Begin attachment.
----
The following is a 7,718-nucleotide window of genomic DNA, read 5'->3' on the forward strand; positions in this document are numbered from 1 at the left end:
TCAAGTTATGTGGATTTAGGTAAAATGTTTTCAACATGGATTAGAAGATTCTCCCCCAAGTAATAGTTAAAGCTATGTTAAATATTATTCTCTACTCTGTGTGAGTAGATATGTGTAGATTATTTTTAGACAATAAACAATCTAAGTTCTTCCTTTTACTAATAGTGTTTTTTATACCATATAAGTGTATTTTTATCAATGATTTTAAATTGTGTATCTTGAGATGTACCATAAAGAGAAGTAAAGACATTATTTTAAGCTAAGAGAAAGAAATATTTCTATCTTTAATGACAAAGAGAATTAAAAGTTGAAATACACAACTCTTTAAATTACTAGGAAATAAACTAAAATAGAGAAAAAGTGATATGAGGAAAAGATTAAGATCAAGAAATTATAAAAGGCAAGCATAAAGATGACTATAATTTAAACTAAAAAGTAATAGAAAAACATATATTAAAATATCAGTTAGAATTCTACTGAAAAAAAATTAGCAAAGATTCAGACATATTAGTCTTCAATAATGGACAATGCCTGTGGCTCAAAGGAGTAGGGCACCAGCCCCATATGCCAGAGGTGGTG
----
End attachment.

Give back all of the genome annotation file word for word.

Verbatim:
The following is a 7,718-nucleotide window of genomic DNA, read 5'->3' on the forward strand; positions in this document are numbered from 1 at the left end:
TCAAGTTATGTGGATTTAGGTAAAATGTTTTCAACATGGATTAGAAGATTCTCCCCCAAGTAATAGTTAAAGCTATGTTAAATATTATTCTCTACTCTGTGTGAGTAGATATGTGTAGATTATTTTTAGACAATAAACAATCTAAGTTCTTCCTTTTACTAATAGTGTTTTTTATACCATATAAGTGTATTTTTATCAATGATTTTAAATTGTGTATCTTGAGATGTACCATAAAGAGAAGTAAAGACATTATTTTAAGCTAAGAGAAAGAAATATTTCTATCTTTAATGACAAAGAGAATTAAAAGTTGAAATACACAACTCTTTAAATTACTAGGAAATAAACTAAAATAGAGAAAAAGTGATATGAGGAAAAGATTAAGATCAAGAAATTATAAAAGGCAAGCATAAAGATGACTATAATTTAAACTAAAAAGTAATAGAAAAACATATATTAAAATATCAGTTAGAATTCTACTGAAAAAAAATTAGCAAAGATTCAGACATATTAGTCTTCAATAATGGACAATGCCTGTGGCTCAAAGGAGTAGGGCACCAGCCCCATATGCCAGAGGTGGTG